Sometimes we don’t walk out; instead we head directly for the cars and the open road, on to the next orientation … Grand Canyon, Great Smokies, Yellowstone, Black Canyon of the Gunnison National Recreation Area … so many DESTINATIONS in this great land, such a grand array of CHOICES. One summer, wearing the uniform of a ninety-day-wonder in Teton National Park, my duties included evening slide shows, museum guide and the leading of nature walks. One fine morning my walkers were strung out on a sage-scarlet gilia meadow, the trail leading into lodgepole forest. I happened to be at the drag of the bunch, keeping an eye out for stragglers, having learned the hard way that the top priority of nature walk leadership is to match precisely the initial count with the return count.
Something was happening up ahead, signaled by low-toned words being passed back. My group began spreading into a skirmish line that moved stealthily into the woods. I infiltrated forward. A “creature” had been sighted. Sure enough, there it was, and not just a glimpse and quick disappearance. It was still there, and my nature walkers were dealing with the situation just fine. “Close enough!” “Wait.” “Behind the log” “Don’t point, just wait.” I passed the word, “Marten,” and then just waited, amazed.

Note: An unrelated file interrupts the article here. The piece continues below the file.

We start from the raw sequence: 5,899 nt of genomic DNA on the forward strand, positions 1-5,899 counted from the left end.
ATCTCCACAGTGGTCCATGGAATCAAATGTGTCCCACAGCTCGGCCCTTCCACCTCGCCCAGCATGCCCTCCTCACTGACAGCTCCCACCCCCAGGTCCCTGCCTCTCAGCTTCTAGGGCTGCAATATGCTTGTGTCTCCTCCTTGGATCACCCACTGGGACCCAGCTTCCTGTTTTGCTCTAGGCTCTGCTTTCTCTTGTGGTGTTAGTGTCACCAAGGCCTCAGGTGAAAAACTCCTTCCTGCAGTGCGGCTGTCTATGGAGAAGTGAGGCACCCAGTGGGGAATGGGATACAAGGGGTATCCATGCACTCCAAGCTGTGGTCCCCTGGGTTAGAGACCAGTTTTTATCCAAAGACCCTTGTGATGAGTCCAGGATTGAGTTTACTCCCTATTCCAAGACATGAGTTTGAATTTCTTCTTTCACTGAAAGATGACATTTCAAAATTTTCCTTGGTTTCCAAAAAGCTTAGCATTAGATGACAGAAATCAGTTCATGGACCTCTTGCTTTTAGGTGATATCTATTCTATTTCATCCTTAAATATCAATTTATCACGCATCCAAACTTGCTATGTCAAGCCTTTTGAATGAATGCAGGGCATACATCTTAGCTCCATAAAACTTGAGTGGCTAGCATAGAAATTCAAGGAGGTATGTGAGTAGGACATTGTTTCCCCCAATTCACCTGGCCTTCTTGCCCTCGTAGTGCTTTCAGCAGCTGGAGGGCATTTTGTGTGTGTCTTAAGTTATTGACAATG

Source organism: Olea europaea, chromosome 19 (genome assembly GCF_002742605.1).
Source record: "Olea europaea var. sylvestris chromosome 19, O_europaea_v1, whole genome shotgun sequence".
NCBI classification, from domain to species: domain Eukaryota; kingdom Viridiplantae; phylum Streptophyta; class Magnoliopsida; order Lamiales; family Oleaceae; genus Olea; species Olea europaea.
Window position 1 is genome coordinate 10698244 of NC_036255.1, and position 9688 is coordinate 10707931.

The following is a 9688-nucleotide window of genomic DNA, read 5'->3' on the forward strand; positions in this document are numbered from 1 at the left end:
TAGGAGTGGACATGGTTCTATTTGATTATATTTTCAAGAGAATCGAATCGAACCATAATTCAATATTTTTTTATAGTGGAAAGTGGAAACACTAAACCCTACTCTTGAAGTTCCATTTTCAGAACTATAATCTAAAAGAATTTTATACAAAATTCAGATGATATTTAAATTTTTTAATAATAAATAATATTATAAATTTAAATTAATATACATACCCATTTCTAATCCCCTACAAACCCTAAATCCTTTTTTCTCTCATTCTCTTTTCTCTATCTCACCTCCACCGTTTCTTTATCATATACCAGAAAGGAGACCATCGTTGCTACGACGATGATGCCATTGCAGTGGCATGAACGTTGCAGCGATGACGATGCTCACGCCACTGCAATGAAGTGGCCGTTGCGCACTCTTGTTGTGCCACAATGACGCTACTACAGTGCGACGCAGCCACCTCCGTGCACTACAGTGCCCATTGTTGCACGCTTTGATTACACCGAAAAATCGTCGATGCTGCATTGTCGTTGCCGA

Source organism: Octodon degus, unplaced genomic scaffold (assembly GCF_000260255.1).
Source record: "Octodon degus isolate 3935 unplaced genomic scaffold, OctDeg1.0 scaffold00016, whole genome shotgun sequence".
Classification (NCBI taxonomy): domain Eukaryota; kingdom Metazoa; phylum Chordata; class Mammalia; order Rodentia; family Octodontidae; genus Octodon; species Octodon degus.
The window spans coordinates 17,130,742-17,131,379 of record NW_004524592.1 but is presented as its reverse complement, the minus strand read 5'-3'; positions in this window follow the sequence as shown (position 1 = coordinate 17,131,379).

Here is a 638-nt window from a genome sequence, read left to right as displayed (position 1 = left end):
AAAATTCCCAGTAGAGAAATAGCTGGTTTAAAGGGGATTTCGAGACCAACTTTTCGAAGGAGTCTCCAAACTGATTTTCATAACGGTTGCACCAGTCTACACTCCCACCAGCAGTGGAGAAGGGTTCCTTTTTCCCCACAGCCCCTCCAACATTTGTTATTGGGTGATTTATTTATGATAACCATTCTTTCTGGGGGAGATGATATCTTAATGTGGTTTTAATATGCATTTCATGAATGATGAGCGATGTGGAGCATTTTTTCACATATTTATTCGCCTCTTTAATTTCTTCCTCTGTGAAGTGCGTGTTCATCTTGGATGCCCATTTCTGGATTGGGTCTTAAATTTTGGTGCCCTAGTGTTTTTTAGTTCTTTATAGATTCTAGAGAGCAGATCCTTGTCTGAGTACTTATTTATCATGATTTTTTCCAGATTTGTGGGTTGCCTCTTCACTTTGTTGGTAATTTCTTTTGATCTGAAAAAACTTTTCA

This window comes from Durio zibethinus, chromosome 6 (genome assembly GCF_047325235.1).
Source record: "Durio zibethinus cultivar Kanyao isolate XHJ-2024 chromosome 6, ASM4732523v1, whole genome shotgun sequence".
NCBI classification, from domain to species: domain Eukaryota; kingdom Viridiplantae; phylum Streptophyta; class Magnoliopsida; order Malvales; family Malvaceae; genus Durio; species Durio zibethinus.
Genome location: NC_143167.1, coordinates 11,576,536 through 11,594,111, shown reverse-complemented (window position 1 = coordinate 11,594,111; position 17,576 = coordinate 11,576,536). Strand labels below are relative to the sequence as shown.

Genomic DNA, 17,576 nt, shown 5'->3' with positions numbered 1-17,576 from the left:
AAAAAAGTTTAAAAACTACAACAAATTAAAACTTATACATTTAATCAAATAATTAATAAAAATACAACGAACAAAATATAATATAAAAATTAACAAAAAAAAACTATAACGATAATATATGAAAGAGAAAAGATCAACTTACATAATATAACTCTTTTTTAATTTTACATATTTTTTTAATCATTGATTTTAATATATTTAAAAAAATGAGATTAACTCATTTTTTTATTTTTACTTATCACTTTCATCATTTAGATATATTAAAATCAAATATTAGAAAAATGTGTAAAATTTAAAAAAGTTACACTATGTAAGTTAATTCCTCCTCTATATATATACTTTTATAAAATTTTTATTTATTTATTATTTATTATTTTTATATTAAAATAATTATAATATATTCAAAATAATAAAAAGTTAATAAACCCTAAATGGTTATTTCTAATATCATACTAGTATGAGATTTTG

The marten was cooperating beautifully, impelled by innate curiosity, a survival trait, making short disappearance acts only to pop up somewhere else, and people impelled by that same inborn excitement were guiding each other, aware of every least sound. Aware of their feet. Paying attention. Who was in charge? The marten, I suppose. Perhaps the woman who had first caught sight of “the creature.” Certainly it wasn’t the guy under the smokey hat, wearing the NPS uniform. My partner, Alison, mentioned last night that National Geographic Specials are okay; you can gather quite a lot of information about giraffes and other creatures great and small, but all of that pales in comparison with your own head-to-head encounter with, say, a Monarch caterpillar.
You watch that caterpillar, you think about it, you’re with it. I agreed, remembering nature program voice-overs. Later, we couldn’t help but grouse, once again, about experts’ voices on TV and radio … retired generals, academics, think tank people … telling us what’s really happening, what to expect, what it all means. All those VOICES.